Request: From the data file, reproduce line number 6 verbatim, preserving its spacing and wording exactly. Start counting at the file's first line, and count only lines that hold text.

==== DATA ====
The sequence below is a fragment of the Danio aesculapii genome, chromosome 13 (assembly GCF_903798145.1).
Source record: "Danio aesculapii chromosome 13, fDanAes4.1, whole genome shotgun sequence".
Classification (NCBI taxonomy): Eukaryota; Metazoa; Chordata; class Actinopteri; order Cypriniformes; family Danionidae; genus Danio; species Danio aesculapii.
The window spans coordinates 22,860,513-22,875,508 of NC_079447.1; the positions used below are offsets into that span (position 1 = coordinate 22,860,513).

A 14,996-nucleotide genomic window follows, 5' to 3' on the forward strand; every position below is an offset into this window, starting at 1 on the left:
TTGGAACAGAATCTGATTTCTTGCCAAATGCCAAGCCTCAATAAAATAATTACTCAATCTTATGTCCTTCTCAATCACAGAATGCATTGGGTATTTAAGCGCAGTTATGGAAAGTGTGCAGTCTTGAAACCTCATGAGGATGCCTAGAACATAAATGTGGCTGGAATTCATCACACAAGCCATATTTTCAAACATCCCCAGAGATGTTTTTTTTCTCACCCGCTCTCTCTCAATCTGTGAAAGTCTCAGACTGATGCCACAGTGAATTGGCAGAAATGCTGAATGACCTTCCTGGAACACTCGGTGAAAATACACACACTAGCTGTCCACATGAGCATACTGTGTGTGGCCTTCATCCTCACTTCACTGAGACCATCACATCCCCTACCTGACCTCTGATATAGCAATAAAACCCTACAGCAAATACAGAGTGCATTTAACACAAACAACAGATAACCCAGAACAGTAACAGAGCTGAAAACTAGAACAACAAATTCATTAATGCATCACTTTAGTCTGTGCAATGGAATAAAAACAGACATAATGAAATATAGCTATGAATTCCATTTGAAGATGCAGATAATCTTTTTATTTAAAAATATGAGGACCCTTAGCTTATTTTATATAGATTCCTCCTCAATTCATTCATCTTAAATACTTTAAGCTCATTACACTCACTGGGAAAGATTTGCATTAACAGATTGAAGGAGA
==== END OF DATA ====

TTGGAACAGAATCTGATTTCTTGCCAAATGCCAAGCCTCAATAAAATAATTACTCAATCTTATGTCCTTCTCAATCACAGAATGCATTGGGTATTTAAGCGCAGTTATGGAAAGTGTGCAGTCTTGAAACCTCATGAGGATGCCTAGAACATAAATGTGGCTGGAATTCATCACACAAGCCATATTTTCAAACATCCCCAGAGATGTTTTTTTTCTCACCCGCTCTCTCTCAATCTGTGAAAGTCTCAGACTGATGCCACAGTGAATTGGCAGAAATGCTGAATGACCTTCCTGGAACACTCGGTGAAAATACACACACTAGCTGTCCACATGAGCATACTGTGTGTGGCCTTCATCCTCACTTCACTGAGACCATCACATCCCCTACCTGACCTCTGATATAGCAATAAAACCCTACAGCAAATACAGAGTGCATTTAACACAAACAACAGATAACCCAGAACAGTAACAGAGCTGAAAACTAGAACAACAAATTCATTAATGCATCACTTTAGTCTGTGCAATGGAATAAAAACAGACATAATGAAATATAGCTATGAATTCCATTTGAAGATGCAGATAATCTTTTTATTTAAAAATATGAGGACCCTTAGCTTATTTTATATAGATTCCTCCTCAATTCATTCATCTTAAATACTTTAAGCTCATTACACTCACTGGGAAAGATTTGCATTAACAGATTGAAGGAGA